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Some 9/11 responders still face major health care obstacles

Some 9/11 responders still face major health care obstacles

Teresa Schlintz, a former LHI employee who was with the company for four years and used to be Maxwell’s case manager, said: “I realized Kevin’s health was hurting because he was in the program. The promises kept getting broken one after another, and they were groveling for benefits.”

Schlintz was terminated this year on the grounds that her return date from mental health leave was indefinite.

As the couple fielded calls from debt collectors, they said, a representative of LHI told them that their X-ray claim had been rejected because of a coding error. Eventually the provider wrote off the bill as a bad debt.

Eight other members said they have dealt with collection agencies or providers threatening to send bills to collection agencies over services they thought the program was covering.

Kevin Maxwell shows the pins he received for his service, along with his badge.Julia Rendleman / for NBC News
Kevin Maxwell shows his tattoo memorializing the tragedy.Julia Rendleman / for NBC News

A spokesperson for the WTCHP said that providers sometimes bill members by mistake and that “while there are things [LHI] can do to educate the providers … the error is ultimately the provider’s.”

Michael Bergman, a clinical psychologist based in Austin, Texas, who treats a former volunteer responder, said, “First responders in general deserve a hell of a lot better than this company is providing.”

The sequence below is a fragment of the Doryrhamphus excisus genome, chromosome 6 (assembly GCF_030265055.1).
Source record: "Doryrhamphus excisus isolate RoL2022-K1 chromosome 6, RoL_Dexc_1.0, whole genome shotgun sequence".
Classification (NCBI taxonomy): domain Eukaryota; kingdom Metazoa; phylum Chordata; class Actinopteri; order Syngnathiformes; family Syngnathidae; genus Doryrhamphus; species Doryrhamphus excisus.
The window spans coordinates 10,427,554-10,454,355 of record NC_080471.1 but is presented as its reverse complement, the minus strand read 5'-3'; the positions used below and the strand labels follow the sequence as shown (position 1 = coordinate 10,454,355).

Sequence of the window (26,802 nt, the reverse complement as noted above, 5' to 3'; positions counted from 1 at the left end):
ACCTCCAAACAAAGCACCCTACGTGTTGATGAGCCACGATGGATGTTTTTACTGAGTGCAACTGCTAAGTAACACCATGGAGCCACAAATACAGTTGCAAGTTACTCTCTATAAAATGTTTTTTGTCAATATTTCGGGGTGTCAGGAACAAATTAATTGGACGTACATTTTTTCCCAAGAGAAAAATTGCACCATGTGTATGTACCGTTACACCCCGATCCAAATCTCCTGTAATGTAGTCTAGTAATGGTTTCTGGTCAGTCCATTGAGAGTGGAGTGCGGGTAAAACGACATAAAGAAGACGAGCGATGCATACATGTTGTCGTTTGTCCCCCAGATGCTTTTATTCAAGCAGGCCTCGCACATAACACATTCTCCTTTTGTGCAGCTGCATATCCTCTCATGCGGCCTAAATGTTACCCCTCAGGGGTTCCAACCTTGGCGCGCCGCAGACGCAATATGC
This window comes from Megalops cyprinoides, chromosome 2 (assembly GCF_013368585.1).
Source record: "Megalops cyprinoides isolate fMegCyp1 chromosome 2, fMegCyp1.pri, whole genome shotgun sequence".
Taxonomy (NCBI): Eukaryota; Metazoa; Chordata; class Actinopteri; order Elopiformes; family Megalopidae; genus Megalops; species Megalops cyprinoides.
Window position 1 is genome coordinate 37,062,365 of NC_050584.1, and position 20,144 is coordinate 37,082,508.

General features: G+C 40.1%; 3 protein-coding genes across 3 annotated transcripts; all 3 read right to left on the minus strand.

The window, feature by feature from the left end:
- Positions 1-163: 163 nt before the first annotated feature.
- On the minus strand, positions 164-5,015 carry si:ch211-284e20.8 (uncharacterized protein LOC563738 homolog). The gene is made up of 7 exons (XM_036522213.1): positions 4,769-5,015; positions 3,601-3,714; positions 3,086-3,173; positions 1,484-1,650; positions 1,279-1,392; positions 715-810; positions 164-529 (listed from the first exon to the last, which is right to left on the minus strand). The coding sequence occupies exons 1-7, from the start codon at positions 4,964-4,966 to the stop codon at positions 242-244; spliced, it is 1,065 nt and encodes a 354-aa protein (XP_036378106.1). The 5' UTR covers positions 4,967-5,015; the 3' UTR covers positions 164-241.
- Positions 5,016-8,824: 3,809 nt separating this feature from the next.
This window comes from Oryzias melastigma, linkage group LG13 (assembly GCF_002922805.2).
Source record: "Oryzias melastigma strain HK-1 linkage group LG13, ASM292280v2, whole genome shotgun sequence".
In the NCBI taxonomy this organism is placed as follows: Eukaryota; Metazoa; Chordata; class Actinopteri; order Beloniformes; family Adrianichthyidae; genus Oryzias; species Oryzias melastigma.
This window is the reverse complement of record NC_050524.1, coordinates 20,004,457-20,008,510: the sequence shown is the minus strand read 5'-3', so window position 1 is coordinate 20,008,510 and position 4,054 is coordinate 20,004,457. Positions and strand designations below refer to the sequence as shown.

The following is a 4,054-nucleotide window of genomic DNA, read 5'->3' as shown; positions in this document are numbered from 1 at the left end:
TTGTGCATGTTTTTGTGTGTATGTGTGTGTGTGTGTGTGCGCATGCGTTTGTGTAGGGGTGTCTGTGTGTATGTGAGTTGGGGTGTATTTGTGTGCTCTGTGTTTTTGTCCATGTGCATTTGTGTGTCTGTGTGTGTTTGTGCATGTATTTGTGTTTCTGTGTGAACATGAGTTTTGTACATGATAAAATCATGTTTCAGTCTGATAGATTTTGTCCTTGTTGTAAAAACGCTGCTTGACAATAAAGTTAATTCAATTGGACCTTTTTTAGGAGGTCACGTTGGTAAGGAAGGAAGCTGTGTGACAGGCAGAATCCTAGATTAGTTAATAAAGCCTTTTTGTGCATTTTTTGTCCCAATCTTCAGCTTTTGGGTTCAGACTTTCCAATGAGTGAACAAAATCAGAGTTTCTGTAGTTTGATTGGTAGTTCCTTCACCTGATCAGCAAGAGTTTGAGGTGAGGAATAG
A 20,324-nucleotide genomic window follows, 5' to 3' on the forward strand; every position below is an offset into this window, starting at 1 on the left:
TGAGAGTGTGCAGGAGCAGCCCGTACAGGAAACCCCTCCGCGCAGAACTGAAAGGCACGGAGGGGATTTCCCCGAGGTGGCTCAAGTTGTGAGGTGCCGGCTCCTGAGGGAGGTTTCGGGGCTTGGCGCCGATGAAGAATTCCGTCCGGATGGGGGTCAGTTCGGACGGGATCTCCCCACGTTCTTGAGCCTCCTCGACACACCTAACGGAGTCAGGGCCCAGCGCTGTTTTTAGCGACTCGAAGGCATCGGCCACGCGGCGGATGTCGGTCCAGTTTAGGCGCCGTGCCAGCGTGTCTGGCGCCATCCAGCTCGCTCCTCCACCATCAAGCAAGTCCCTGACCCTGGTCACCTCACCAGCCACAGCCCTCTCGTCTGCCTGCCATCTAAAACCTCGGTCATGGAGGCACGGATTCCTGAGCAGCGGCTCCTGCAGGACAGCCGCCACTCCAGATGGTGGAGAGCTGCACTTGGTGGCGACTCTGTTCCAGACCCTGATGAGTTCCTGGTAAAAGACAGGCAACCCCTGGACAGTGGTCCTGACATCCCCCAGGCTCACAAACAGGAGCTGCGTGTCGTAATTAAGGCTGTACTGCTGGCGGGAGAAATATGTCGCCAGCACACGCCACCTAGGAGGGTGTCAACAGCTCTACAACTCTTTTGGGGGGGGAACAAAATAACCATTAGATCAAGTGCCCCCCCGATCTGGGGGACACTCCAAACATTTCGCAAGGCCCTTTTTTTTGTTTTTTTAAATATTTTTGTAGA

In addition to other members’ being left in the lurch, he and Authier have both gone at least six months unpaid by the program on two occasions, causing them to consider breaking their contracts with LHI.

“Twelve thousand dollars is not a drop in the bucket,” Bergman said. “I need that money to pay my bills.”

According to three former and one current employee, providers can be reluctant to serve members of the program because of the long billing windows, as well as a daunting amount of paperwork and low reimbursement rates.

‘Under development’

Former and current employees said a major concern with both LHI and the WTCHP was the lack of priority placed on mental health support for members.

Members suffering from PTSD, anxiety, substance abuse and depression are eligible for psychological and psychiatric treatment through its funds, but the “Mental Health Care” part of the WTCHP’s administrative manual — which details what services members are entitled to — has been “under development” since February 2020.

A WTCHP spokesperson said that LHI is able to raise any coverage questions during “weekly meetings” and that it is aware of the program’s mental health policies.

When Young, the LHI case manager, tried to advocate for a member to get access to outpatient psychological treatment, she said, the current medical director admitted to having no background in mental health.

“I brought it up at case rounds, and the director said: ‘I don’t know anything about standards of care for mental health. Is this typical for that kind of case?'” Young said.

The program doesn’t mandate that the medical director have mental health expertise, given that the position “covers a wide array of conditions,” the spokesperson said.